I've been dying to discuss what is perhaps the most popularly used, yet frequently overlooked, logical fallacy in the treatment and recovery culture. It essentially leads us to assume that due to the literal physiological nature of the addictive process, the addicted individual has no control over his behavior.
Those promoting the brain disease model are intentionally misleading when they reason that "addiction is a physiological condition of the brain, the brain literally changes its structure, ergo, willpower and morality have nothing to do with addiction." What they are doing here is deliberately muddying the waters of the debate to create a fundamental misconception.
Let's analyze; in the above statement, what exactly is the speaker suggesting the addict has no control over? Well, the speaker in this case, never actually specifies, which I find interesting - they are intentionally vague, and would like to give the listener the impression that the poorly defined phenomenon of addiction in general, and all associated behavior, is something that the addict has no control over.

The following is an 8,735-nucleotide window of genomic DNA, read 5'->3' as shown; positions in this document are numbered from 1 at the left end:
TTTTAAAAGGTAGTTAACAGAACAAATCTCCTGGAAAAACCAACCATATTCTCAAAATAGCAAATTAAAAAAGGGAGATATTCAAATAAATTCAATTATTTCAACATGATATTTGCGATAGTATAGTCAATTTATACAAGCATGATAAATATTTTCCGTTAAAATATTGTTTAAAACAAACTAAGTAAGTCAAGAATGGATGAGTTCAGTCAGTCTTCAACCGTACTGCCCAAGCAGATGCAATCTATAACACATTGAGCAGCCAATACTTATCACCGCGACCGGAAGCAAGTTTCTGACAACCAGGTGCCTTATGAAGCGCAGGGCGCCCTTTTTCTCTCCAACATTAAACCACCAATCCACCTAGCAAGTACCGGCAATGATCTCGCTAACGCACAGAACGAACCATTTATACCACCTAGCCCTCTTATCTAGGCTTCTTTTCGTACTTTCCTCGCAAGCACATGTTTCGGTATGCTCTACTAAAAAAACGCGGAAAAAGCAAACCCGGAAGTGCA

Ideally, the listener will subsequently conclude that this absence of choice or control would apply to the behaviors which we associate with addiction. When speaking in such deliberately vague terms, this is exactly the goal the speaker has in mind.
This assumption is wrong. The addict has complete control over his behavior. The only thing that the addicted has no control over, at least not in the literal sense, is the condition of his brain at the moment - indeed, willpower and morality have nothing to do with the biology of ones brain. Simply put, just because an individual does not have immediate control over his brain chemistry, this does not mean he has no control over how he chooses reacts to this biological disposition (reaction which takes place through planned, deliberate motor movements - i.e. behavior).